Thursday, April 22, 2010

Planning for next week's artist-in-residence stint has been a challenge. Every day, for a week, I'll be teaching kindergartners through 12th graders. When I taught music in Harmony, I taught K-8 every Monday, and that was challenge enough. But North Haven is tinier than Harmony, with a school that has, I'm told, a total of 17 high schoolers. This means I'll not only be teaching multigrade classrooms (which we also have in Harmony) but broad age spans.

Apparently the 9th through 12th graders share an English class, and any high school teacher will tell you that such a confusion of hormonal, emotional, and intellectual advancement can quickly drive you nuts. Their teacher, fortunately, is a smart and easygoing man, but I'm already feeling high-strung about the week. The best I can do, I think, is to bring all my teaching materials with me and be ready, at any moment, to improvise. Meanwhile, I'll be digging up garden soil, hauling mulch manure, unearthing meteorites, etc. Later today I will wander down to the stream to see if, by any chance, the fiddleheads are sprouting. It's early, but I'm hopeful.

Wordsworth says, "I sate / Beneath a tree, slackening my thoughts by choice." Resting under a budding tree sounds like a good idea, and I hope to try it one of these days. But by the time I get around to slackening my thoughts, the blackflies will be out. And it's my contention that the Romantics would have been different kinds of writers if they'd had to fight off swarms of biting insects "in the sheltered and sheltering grove."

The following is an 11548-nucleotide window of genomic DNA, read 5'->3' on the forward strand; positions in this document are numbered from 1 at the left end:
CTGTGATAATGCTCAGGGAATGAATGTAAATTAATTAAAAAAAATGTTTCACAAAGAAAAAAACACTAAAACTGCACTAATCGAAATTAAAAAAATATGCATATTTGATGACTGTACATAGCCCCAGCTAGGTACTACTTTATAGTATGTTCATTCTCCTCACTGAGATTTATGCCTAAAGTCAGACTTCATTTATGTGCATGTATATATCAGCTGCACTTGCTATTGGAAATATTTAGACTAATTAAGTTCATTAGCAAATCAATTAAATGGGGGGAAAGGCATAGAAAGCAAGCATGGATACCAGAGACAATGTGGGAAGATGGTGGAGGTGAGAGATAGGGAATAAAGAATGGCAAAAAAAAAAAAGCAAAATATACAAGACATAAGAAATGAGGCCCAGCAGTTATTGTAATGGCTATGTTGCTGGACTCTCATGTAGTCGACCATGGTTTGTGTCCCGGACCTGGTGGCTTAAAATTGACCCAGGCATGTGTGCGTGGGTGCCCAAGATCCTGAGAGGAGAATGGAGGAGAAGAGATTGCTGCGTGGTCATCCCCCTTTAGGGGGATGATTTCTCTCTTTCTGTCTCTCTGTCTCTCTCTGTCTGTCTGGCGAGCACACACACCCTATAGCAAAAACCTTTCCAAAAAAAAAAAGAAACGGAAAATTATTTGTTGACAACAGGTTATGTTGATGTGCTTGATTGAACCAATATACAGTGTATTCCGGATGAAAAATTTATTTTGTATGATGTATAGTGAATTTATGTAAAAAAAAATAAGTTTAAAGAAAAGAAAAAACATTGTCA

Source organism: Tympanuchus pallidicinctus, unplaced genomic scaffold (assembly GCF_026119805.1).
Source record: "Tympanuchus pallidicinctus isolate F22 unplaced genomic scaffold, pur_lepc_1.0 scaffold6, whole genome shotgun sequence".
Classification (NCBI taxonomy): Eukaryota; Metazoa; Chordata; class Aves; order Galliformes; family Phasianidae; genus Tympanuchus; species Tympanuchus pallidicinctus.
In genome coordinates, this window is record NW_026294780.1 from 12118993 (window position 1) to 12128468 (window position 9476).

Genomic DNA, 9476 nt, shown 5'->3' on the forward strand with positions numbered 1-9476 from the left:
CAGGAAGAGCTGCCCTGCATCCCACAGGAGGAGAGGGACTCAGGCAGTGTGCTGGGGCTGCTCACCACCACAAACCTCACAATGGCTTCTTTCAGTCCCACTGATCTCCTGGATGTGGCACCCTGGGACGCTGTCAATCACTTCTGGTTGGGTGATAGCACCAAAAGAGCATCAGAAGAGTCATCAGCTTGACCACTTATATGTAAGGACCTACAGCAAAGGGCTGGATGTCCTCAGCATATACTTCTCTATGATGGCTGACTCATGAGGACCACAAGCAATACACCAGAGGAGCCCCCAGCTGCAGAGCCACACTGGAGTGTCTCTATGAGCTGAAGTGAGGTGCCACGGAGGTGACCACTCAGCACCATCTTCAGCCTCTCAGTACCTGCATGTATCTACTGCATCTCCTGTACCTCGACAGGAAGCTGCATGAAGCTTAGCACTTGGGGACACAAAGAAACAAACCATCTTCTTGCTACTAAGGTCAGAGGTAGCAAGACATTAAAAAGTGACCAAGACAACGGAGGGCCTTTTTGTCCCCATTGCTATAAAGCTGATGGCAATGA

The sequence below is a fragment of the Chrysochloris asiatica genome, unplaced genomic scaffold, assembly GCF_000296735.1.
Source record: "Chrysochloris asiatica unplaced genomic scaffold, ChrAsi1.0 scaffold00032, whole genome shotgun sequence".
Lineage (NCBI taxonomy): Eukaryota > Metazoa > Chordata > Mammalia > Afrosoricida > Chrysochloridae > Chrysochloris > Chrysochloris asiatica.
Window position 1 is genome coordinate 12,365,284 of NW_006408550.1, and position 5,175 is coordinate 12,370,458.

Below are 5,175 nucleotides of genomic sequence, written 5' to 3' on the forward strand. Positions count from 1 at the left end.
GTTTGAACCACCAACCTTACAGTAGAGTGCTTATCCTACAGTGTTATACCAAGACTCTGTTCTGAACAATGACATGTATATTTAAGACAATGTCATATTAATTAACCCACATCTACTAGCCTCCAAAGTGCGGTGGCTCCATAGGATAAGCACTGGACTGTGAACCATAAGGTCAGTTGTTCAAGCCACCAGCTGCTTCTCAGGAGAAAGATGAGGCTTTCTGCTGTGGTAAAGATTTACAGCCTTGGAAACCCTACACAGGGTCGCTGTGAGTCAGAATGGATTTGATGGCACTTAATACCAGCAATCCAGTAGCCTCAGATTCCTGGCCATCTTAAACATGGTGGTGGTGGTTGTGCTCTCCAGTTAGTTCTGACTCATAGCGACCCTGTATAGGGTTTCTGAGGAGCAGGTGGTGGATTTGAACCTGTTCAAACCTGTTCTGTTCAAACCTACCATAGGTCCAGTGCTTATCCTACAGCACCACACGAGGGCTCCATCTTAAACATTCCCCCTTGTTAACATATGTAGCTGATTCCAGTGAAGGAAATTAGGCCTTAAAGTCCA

Ruth said...

Have a lovely time and I'm sure you'll do a splendid job. Are you working with Keith? I feel he is one amazing teacher to handle that grade and age span. To paraphrase Steel Magnolias, "It is our ability to improvise that separates us from the animals."

Dawn Potter said...

Yes, I'll be working with Keith! And I'm sure he's a great teacher. As far as improvising goes, I think it's the name of the game in a classroom. I can prepare for weeks yet have to throw all my preparations to the wind as soon as I walk into a room and look the students in the eye. But you know that better than I do.